Comparison and contrast are both centrally important forms of critical thinking. In the 1990’s a major state university found that its English Department faculty prioritized comparison and contrast much more than did other faculties within the university and that comparison and contrast were more nurtured by the university than other forms of critical thinking. Literature allows us both to compare and contrast different ways of thinking and doing, either within a work or between works of art.
Comparison and contrast unfortunately lend themselves to “invidious” (harmfully biased) comparison or contrast. It is normally only decent and polite to avoid both.
N.B. Invidious is not insidious. Both are negative and typically stealthy, often subtle. Insidious comes from the Latin word for an ambush. Insidious thought “lies in wait for” some concept or person to harm. So critical thinking should check itself for lying in wait, and if it is, the thinker should at least recognize the risks inherent in attempting to harm.
Where comparisons and contrasts may be contentious, it is a very wise policy to begin with an absolutely objective standard. For example, Walt Whitman is often thought of as the prophet par excellence of American democracy. However typical that idea has been, it is obviously on shaky ground if no one can define democracy or prophet.
Comparisons and contrasts at collegiate levels and above tend to look for the subtle rather than the obvious. To say that two cars are cars, for example, is a comparison not worth making. What is typically called for in comparison and contrast thinking is to see that two things are alike, despite guises that keep them appearing different or to see that two things are different, despite a common guise that keeps them appearing to be the same or very similar. Interesting comparison might compare the humor of Washington Irving in his Knickerbocker stories and Hawthorne’s humor in his Tanglewood stories. Interesting contrast might contrast Malcolm X’s sense of insular, northern black ghettoes with the cosmopolitan leadership of the Harlem Renaissance.
Thinking and writing about comparison and contrast thus takes on a special challenge with the readership. If readers do not see that two things are similar, a good comparison must somehow convince them that looking more deeply shows something worth seeing that is similar. Contrast has the same persuasive challenge only reversed.
Defining the guise that makes things appear different or that makes them look the same is a key step in good comparison and contrast thinking.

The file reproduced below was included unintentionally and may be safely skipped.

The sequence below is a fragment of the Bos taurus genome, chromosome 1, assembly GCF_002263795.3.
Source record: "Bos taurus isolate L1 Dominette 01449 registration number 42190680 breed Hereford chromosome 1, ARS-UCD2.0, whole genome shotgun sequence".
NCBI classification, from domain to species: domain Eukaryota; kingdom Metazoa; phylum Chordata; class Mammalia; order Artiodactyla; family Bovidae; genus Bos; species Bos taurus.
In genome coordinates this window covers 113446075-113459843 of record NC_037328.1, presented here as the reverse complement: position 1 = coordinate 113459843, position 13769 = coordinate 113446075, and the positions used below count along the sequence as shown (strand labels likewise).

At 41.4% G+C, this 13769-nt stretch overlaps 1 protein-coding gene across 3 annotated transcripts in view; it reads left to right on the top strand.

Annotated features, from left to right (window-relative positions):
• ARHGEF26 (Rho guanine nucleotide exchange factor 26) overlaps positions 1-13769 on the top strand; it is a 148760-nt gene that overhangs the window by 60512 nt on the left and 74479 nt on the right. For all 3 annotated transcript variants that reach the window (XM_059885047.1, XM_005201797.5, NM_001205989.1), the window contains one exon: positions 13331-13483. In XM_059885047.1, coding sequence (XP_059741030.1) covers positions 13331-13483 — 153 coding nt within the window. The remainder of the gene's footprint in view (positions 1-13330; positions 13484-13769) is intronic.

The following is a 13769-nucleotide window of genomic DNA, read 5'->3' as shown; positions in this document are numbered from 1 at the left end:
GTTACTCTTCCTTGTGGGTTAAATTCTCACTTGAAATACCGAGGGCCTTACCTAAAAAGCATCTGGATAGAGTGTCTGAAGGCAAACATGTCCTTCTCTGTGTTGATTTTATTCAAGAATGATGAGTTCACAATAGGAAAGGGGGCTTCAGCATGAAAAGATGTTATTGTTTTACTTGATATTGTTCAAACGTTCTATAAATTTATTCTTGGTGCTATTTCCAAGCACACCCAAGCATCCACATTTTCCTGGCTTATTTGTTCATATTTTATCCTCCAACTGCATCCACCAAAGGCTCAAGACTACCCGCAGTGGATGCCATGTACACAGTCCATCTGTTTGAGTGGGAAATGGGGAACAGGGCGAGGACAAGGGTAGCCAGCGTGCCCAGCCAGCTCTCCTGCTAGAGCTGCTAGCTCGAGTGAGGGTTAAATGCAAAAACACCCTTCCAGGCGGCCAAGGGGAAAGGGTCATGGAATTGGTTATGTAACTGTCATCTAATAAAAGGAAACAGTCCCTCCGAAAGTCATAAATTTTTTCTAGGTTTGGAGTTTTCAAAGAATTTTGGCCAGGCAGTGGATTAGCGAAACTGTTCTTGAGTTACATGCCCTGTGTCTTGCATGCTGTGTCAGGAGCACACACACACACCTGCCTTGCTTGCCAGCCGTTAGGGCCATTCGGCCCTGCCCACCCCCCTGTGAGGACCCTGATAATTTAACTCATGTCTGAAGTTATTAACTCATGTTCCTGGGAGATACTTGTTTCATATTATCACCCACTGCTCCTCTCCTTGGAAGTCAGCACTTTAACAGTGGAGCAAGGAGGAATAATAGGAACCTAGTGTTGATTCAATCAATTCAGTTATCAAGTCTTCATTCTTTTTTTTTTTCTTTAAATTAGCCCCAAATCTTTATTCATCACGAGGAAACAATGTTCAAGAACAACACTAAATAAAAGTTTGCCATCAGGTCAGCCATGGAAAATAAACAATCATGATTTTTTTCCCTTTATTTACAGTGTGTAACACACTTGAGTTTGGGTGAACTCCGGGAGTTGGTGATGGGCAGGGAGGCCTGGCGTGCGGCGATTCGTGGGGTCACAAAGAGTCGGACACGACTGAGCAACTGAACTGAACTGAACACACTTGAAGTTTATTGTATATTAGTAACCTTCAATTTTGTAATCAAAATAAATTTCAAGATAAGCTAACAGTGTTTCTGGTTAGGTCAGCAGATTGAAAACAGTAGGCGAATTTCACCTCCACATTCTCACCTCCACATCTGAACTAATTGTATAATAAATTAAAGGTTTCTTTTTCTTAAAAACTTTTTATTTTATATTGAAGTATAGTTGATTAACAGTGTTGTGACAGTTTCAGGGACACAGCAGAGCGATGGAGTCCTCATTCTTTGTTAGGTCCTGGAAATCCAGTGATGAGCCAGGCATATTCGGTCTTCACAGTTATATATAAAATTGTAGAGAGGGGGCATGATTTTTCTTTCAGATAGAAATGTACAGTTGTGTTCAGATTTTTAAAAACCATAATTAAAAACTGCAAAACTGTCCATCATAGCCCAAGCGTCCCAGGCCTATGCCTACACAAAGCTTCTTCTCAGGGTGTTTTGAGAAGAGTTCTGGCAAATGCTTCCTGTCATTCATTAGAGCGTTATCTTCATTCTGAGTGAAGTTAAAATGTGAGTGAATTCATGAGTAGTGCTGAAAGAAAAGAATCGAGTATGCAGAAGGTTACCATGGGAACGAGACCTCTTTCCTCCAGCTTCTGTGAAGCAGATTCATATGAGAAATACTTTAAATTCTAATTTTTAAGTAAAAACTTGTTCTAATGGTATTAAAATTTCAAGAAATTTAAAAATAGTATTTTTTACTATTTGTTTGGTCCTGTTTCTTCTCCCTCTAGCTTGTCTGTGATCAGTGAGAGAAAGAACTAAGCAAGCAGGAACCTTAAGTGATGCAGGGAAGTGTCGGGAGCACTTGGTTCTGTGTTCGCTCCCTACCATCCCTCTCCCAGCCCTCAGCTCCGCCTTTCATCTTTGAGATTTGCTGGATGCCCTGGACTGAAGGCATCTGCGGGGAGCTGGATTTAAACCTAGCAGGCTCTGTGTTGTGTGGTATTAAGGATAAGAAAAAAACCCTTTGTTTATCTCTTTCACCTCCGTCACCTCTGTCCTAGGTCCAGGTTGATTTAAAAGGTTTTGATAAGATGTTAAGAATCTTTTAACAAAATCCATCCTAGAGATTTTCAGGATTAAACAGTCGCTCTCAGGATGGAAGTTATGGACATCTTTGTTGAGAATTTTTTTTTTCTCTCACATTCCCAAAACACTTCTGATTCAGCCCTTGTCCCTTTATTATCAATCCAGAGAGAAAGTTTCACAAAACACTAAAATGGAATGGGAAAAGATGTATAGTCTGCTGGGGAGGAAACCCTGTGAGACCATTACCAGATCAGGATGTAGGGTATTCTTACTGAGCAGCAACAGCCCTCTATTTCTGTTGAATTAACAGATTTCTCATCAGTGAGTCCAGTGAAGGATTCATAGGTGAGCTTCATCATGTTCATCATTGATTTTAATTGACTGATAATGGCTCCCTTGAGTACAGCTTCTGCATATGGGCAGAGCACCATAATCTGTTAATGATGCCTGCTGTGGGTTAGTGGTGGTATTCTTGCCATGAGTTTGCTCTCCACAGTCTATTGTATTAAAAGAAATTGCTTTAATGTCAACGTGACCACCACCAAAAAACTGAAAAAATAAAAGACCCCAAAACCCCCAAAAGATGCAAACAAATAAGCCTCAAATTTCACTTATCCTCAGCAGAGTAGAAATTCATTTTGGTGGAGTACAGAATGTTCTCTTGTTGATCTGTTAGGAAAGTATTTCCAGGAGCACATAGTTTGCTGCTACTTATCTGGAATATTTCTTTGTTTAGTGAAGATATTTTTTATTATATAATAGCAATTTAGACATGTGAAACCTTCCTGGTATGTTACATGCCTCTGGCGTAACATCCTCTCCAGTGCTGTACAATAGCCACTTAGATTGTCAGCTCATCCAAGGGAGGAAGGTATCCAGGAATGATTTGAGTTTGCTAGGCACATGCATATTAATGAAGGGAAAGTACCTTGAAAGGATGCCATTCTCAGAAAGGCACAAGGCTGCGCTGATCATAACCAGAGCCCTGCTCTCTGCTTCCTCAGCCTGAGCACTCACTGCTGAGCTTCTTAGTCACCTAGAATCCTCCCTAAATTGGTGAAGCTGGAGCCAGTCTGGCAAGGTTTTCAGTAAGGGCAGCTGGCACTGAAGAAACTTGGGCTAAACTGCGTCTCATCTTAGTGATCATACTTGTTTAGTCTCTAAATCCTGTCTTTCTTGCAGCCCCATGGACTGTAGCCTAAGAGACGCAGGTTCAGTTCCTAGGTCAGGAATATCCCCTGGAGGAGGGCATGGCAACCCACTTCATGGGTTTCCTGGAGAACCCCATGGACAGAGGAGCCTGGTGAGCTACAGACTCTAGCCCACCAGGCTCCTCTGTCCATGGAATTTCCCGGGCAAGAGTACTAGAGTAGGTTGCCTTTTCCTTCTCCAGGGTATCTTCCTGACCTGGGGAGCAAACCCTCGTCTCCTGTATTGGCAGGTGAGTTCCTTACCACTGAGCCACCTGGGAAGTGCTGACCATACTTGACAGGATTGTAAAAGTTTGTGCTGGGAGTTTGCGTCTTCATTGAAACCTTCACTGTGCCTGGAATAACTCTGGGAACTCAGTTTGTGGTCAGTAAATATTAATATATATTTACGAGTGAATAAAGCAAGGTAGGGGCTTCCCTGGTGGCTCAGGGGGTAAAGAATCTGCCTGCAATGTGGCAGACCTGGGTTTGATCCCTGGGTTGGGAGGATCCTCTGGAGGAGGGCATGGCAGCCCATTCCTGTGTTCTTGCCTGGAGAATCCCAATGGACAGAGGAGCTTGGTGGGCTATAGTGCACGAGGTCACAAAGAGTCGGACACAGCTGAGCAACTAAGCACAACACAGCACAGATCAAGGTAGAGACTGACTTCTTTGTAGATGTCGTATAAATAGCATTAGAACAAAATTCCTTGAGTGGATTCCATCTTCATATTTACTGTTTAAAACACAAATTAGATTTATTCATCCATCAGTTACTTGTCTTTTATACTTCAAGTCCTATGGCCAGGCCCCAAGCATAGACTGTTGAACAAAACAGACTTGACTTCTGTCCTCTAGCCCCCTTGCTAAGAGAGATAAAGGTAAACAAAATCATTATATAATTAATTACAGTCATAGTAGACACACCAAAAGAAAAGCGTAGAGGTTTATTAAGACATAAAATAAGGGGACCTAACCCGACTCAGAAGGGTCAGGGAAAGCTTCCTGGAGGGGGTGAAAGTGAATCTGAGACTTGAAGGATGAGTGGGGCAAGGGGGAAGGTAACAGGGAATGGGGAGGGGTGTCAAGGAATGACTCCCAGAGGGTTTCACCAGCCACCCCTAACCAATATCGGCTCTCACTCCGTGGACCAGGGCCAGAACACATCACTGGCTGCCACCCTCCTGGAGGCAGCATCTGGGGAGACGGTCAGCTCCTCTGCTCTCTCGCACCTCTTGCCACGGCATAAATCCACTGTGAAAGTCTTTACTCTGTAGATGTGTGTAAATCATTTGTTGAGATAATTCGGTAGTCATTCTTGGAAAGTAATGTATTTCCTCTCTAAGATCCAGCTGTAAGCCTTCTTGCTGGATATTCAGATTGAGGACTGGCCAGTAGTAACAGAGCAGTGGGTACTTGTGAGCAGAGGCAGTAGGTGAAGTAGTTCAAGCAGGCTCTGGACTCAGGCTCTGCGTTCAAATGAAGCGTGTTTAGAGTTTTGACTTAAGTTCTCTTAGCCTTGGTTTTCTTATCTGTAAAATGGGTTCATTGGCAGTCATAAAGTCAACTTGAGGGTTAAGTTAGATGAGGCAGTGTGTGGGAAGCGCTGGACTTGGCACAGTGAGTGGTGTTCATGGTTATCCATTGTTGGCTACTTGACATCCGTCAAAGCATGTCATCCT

There is a tendency in student work particularly to assume that comparison and contrast should always be done together. A is like B in this way, and A is unlike B, really quite contrastive, in that way. The assumption seems to be that running comparison and contrast together makes for better “balance.” The writer is not so committed to seeing the similarity that the writer is blind to the differences.
But the final effect in many cases is to make things banal, trivial, and ludicrous. If two people, despite many superficial differences, are, in fact, identical twins, raised in the same family with the same standards and goals, saying that the two are similar and yet different can be non-thinking rather than critical thinking. Much more interesting and revealing may be to go in depth on comparison alone, to show that the one twin in medicine actually is exercising the same standards and trying to achieve the same goals as the other twin who chose the professoriate as career. A literary example might be showing that Shakespeare in Macbeth uses much the same rhetoric that characterizes Julius Caesar.
Too often, students are writing comparison and/or contrast papers simply because that is the assignment. They have absolutely no commitment to any higher purpose than to hand in a paper that does the assignment. Good comparison and contrast thinking has some guiding purpose—in the sample above, the writer may have a purpose of showing that standards always have to be modified to meet occupational demands.
Any two things in the world can be compared: Hitler and an octopus can be compared—and maybe should be.
Any two things in the world can be contrasted: Stalin and Lenin, though often spoken of in the same breath, had very different characters as leaders.
If we take seriously that anything can be compared or contrasted, then the purpose of the comparison or the contrast becomes of quite prominent importance for what we note and what we gloss over.
Further reading on comparison and contrast: